The editing cave

I’ve been in my editing cave for the past three weeks. It’s sort of like a bear being in their hibernation cave… except bears tend to lose weight during hibernation. There is a shared reputation for being cranky when disturbed though…

Writing The End on the last page of a manuscript is NOT the end. It’s far from it. Every writer’s process is different. There’s no right way or wrong way, there’s just the way that works for the writer. So I thought I’d give you a bit of a look at my editing process… which explains my absence from Twitter and Facebook and the kitchen. It doesn’t explain why my office is messy though – my office is always messy.

Editing needs both old and new technology ... and many cups of tea.

Editing needs both old and new technology … and many cups of tea.

I tend to do a lot of editing as I go, so my first draft of the book is usually in fairly good shape structurally. But by the time I get to the end, there’s a lot I know about my characters and themes that I didn’t know when I started.

The first edit is just me and the computer. I read the book through from page one to The End, making changes as I go. This is to make sure the story works. This is the point at which I might change a plot point or move a scene. I look carefully at my characters during edit 1. I may change their speech or behaviour at the beginning of the book to match the people I now know them to be. I may add imagery. I sometimes find that I am adding an action or some dialogue because I need this to background something that I put in later in the book.

Edit two – I print out the whole book. I sometimes think this is a bit of displacement activity because it takes me the best part of the day to print it out, punch holes in the pages and put it into a ring binder.

Then I give myself a day or two off (if I can). I read something else just to clear my head of my own book. They I read my book as a reader – not as a writer. However, I do something I never do to another book – I scribble all over it. Coloured pencils are important here and post it notes. The coloured pencils are to the words or sentences I don’t like – those I have to rework. The post it notes are for plot or character points that still don’t work.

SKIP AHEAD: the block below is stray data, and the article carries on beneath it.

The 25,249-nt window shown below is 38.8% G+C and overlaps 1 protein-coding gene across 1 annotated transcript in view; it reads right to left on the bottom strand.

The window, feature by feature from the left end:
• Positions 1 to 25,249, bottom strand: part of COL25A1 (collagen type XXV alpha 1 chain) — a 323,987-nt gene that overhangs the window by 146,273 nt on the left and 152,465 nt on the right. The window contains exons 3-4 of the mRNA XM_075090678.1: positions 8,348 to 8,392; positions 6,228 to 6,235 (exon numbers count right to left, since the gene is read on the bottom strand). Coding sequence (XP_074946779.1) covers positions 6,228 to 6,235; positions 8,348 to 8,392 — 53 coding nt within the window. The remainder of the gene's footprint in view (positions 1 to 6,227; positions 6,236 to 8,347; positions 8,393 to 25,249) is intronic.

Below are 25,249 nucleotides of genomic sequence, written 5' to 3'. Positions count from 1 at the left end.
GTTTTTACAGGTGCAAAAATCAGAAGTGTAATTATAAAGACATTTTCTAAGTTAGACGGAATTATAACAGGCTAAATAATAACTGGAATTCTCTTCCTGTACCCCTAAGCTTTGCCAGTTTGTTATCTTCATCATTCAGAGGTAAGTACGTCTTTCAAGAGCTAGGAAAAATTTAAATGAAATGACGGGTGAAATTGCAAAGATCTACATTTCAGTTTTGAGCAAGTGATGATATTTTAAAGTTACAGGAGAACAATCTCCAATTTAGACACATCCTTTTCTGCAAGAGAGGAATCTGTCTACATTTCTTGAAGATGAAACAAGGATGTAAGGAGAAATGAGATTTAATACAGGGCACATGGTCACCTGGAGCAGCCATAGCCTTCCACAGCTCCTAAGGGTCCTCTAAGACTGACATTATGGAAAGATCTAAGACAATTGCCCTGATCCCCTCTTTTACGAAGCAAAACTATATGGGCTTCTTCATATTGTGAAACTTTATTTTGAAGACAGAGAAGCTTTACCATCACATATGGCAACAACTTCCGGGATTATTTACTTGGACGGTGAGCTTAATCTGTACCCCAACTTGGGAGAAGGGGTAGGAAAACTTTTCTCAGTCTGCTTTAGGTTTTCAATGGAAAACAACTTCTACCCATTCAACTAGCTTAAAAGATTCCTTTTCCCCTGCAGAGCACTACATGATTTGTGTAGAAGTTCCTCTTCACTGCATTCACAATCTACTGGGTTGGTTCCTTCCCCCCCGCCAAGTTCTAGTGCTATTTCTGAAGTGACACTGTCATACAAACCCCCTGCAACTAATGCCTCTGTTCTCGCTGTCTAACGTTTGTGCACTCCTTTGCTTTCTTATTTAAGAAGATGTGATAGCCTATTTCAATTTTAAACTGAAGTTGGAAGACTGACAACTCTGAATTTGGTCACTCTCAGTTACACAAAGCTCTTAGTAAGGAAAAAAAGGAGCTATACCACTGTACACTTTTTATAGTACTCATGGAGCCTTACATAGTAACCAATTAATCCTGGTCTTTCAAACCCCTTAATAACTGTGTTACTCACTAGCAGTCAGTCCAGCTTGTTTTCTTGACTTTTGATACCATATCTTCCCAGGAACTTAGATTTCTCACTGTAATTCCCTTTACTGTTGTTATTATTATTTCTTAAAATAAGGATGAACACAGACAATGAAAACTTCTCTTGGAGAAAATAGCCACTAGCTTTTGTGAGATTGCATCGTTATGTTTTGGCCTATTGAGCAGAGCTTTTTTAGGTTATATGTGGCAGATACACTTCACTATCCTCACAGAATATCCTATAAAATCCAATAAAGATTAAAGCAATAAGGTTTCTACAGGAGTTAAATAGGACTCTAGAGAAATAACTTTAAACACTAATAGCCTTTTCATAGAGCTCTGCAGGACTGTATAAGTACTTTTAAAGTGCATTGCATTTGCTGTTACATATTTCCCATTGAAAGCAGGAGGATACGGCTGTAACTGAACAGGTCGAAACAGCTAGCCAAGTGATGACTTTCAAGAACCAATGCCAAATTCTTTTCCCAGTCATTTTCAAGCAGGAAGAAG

Then it’s back to the computer to fix those.

The old padded bags on top opf my bookcase hold the much scribbled on editing printouts of my books. I'm not sure why I am keeping them... I just can't throw them away.

The packages on top opf my bookcase hold the much scribbled on editing printouts of my books. I’m not sure why I am keeping them… I just can’t throw them away.

After I’ve done that, the book goes to my beta reader. For those who don’t know, a beta reader is a sort of test driver for books. The beta reader is someone you trust who will give an honest opinion about what works and what doesn’t in the book. I have one. Some people have two or three. My beta reader isn’t afraid to tell me it’s not perfect – or to write Cliché Hell in the margins of the manuscript. That’s the job.

So then it’s back to the computer for another round of edits which will this time include some spelling and punctuation.

Then I combine all my documents (I write each chapter in a separate document) into one big document. Run a final spell check across the whole thing. I also use the Find tool to check on my crutch words – the words I know I overuse. I will then delete many occurrences of the words ‘just’ and ‘really’.

At this point – it’s ready to go. Hitting send is a traumatic moment… but has to be done and leads to the next round of edits… the publishers edits.